Magazine article USA TODAY

Fishy Advice from the FDA and EPA

Magazine article USA TODAY

Fishy Advice from the FDA and EPA

Article excerpt

The Food and Drug Administration and Environmental Protection Agency have issued updated draft advice on fish consumption, concluding that pregnant and breastfeeding women, those who might become pregnant, and young children should eat more fish that is lower in mercury in order to gain important developmental and health benefits.

Previously, the FDA and EPA recommended maximum amounts of fish that these population groups should consume, but did not promote a minimum amount. Over the past decade, however, emerging science has underscored the importance of appropriate amounts of fish in the diets of these segments of the population.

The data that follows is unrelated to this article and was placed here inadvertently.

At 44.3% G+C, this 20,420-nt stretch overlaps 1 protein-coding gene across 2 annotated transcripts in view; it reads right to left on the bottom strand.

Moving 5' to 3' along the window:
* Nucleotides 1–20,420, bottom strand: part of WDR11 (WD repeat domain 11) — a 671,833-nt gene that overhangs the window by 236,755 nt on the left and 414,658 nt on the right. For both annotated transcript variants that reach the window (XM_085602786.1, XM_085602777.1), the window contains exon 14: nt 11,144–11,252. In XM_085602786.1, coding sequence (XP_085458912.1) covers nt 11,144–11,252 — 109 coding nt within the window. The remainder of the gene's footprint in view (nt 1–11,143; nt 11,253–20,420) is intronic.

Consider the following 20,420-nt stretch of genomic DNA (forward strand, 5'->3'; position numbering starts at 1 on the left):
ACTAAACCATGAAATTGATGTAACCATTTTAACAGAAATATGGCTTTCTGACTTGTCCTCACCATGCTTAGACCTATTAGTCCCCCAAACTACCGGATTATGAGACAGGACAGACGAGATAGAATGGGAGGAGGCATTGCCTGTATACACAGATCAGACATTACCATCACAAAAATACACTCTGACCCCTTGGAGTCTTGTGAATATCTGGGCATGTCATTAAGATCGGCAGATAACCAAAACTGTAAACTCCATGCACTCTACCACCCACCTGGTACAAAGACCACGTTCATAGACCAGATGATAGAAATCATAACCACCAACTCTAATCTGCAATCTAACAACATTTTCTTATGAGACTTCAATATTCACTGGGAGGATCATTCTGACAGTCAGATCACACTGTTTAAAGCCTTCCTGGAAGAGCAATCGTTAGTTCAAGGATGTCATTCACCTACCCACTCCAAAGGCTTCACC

"For years many women have limited or avoided eating fish during pregnancy or feeding fish to their young children," notes Stephen Ostroff, the FDA's acting chief scientist. "However, limiting or avoiding fish during pregnancy and early childhood can mean missing out on important nutrients that can have a positive impact on growth and development as well as on general health."

An FDA analysis of seafood consumption data from pregnant women in the U.S. found that 21% of them ate no fish in the previous month, and those who ate fish ingested far less than the Dietary Guidelines for Americans recommends-with 50% eating fewer than two ounces a week, and 75% eating fewer than four ounces a week. …

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